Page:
Prop master…

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Due to a fog causing a 2-hour delay this morning, Mrs. K accompanied the boy and me on our morning drive to his school. “Hey bay, why don’t you tell Mrs. K what you did over the weekend?” I said, hoping to spark a conversation. Taking the cue he replied, “I was the prop manager for the school’s Winter one acts performance.” He explained. “What were the plays?” She asked. “What was that first one called, Station 8?” I asked. “No, Channel 8 was the first one and the Brother’s Grimm running commentary was the other,” He said. “Oh, I’ve never heard of them,” She said. “Well, the first one was about an overzealous producer…” I tried before the boy interrupted, “No it was about a news station’s program director’s tactics for seeking better ratings at the expense of her reporters by having them kidnapped and attacked by a tiger, among other things,” He explained. “Goodness….” She replied. “Yes, and the boy was responsible for all the props used during the two shows,” I said proudly.

“That sounds like it was fun…” She said. “I have to agree with you, I had a very good time, though it was stressful at times. Thankfully, Saturday was a lot better than Friday night,” He explained. “Yes, last week he was busy almost every day after school, helping them set up the theater, figure out the cues and then work out the kinks,” I informed. “In other words, very stressful for me. I was so happy when yesterday arrived and all of that was behind me.” He added.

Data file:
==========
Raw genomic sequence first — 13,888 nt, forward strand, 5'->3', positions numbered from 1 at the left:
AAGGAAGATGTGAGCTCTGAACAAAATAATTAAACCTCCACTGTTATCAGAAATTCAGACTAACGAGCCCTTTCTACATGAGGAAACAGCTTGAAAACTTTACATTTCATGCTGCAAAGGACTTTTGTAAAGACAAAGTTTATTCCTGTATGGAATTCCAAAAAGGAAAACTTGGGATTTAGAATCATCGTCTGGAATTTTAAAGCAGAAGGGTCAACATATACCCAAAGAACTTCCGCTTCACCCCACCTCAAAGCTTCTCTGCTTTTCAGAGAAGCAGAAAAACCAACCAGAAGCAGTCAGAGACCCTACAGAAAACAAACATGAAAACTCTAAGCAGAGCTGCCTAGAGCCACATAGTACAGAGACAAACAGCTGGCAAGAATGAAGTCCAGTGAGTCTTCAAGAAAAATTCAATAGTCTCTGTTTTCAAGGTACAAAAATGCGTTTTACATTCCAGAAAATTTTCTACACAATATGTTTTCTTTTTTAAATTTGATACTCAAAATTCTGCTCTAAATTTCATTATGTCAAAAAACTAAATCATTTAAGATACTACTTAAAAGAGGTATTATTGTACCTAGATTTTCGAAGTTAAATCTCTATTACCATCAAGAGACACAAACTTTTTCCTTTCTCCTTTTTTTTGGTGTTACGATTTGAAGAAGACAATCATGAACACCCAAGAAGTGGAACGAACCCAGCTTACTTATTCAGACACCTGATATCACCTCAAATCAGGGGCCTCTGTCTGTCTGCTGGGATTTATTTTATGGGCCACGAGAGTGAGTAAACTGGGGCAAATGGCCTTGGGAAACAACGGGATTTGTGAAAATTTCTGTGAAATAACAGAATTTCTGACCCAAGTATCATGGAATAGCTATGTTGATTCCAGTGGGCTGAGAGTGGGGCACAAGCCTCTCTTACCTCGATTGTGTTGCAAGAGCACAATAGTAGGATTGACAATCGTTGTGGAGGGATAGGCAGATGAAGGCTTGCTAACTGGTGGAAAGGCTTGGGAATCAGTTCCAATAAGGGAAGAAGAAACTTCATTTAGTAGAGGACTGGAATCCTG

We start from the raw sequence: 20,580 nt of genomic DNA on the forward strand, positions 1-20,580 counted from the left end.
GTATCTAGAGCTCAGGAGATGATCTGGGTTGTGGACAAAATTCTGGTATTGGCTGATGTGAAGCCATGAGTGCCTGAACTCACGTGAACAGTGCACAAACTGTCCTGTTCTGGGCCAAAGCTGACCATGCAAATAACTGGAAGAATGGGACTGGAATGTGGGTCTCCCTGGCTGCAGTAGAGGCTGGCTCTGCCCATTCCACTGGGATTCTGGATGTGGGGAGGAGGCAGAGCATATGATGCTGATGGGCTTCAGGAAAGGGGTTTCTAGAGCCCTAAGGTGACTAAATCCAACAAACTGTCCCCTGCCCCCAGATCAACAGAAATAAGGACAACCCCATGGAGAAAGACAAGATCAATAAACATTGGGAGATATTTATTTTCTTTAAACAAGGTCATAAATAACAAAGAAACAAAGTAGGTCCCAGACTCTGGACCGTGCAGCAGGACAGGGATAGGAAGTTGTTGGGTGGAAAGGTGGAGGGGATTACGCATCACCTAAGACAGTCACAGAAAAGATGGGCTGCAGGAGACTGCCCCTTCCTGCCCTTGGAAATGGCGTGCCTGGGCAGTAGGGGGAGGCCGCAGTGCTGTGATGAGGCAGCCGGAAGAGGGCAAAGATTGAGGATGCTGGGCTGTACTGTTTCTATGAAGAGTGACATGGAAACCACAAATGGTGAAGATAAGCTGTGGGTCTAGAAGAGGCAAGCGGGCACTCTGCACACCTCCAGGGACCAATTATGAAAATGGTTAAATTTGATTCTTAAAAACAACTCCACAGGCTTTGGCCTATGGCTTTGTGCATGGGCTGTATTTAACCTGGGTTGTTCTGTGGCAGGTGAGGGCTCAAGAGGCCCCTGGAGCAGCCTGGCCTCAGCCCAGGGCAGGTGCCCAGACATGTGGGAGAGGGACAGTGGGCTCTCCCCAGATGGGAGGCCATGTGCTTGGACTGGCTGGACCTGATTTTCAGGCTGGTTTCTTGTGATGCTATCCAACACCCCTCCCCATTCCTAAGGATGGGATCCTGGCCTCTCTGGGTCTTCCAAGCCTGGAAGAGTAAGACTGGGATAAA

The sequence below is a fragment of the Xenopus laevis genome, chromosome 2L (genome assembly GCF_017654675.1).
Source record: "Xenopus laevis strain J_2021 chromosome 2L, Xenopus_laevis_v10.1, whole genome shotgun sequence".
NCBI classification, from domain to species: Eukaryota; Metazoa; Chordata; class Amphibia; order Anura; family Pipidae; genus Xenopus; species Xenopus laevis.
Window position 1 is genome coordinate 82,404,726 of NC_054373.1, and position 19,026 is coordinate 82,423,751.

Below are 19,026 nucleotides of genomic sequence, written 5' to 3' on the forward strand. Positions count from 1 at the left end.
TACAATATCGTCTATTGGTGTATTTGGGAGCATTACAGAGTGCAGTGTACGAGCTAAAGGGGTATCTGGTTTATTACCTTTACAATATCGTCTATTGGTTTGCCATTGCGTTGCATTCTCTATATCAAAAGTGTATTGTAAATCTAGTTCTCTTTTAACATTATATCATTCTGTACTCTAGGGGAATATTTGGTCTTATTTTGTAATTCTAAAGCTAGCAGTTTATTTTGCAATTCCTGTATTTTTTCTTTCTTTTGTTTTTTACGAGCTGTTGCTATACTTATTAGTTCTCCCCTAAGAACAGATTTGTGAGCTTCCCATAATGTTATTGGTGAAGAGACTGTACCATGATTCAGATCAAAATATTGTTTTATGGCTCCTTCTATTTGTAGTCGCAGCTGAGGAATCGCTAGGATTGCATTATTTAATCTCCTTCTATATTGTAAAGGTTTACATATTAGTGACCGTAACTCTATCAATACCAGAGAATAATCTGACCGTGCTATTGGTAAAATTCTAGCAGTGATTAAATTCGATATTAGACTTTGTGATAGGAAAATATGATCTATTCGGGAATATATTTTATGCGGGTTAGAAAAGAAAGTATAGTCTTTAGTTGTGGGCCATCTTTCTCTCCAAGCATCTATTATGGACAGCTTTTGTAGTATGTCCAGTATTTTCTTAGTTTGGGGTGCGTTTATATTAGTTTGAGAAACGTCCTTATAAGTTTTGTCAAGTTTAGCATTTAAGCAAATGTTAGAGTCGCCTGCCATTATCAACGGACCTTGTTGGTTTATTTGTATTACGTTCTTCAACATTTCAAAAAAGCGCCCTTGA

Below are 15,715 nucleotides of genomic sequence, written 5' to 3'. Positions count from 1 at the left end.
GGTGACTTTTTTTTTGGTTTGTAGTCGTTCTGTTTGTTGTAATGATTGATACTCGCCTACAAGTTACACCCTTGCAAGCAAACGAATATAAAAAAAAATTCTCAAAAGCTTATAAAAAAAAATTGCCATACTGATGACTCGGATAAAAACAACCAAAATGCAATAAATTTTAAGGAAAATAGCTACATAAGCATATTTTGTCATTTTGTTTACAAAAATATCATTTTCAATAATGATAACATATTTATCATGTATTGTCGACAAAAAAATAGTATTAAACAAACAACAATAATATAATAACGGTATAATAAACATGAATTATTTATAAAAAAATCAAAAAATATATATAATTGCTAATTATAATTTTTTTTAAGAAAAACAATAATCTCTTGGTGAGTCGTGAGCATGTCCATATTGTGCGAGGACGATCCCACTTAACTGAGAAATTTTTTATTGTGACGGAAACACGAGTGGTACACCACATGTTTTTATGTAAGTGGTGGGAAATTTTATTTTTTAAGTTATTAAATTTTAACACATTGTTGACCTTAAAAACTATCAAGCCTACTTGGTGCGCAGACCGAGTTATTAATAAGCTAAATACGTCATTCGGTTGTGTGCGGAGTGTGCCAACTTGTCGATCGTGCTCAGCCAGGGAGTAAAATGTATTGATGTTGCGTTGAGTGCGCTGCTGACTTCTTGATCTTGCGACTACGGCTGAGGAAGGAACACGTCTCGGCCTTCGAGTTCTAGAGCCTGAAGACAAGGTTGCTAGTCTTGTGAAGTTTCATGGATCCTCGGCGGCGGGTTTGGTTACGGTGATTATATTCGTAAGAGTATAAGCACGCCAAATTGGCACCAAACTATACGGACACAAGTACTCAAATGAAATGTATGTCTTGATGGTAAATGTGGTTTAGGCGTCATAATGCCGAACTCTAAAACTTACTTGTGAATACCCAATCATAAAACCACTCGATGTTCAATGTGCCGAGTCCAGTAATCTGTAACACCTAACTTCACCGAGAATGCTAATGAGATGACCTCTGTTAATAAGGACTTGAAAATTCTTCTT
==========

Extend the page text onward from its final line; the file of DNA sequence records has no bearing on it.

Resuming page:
Laughing at the memory, I added sarcastically, “Yes, you should have heard him Saturday morning complaining about how tired his arms were. So tired in fact that they prevented him from getting out of bed. The only thing he could do was reach out and grab his iPad and watch Youtube videos until the rest of his body woke up…” “It was true!” He argued and then laughed incredulously. “I’ll bet the stress of knowing where everything went…” Mrs. K offered. “Yes! The actors only needed to know where to stand. I needed to know where everything went for every scene…” He said proudly. “Bay, the actors also needed to know their lines…” I added as he blew a raspberry in my direction. “Sounds like a very fun evening. I wish I would have known, I would have like to have gone,” Mrs. K offered.

“We went Saturday, hubby, the doll and I,” I began, “The doll was not happy when she realized she was coming along with us. She thought when I said “WE” are going, I was only referring to her dad and me,” Did she enjoy the show?” Mrs. K asked. “I think so, tho if you ask her in the boy’s presence, she’ll say she was horribly bored.  “You would be surprised if she didn’t,” She said and we both smiled.

After the boy was dropped off at school, I picked the conversation back up a saying,  “To tell you the truth, I’m really proud of him, for stepping out of his comfort zone and becoming engaged in this production. He even made sure he took his medication at a different time on Saturday, so the meds didn’t have time to wash out of his system before the performance. He was really serious about what he was doing. Plus, this forced him to hang out with classmates outside of the school day. This experience was so good for him.  Once he completed all his tasks following the production Saturday, as we made our way out of the building, so many kids were wishing him a good night and one or two gave him a hug as well. Everything about this was cool for my kid and his parents, too. I couldn’t be happier for him.” “Sounds like the strands of a proud and happy parent,” said Mrs. K, with whom I couldn’t agree more.

 

 

 

 

 

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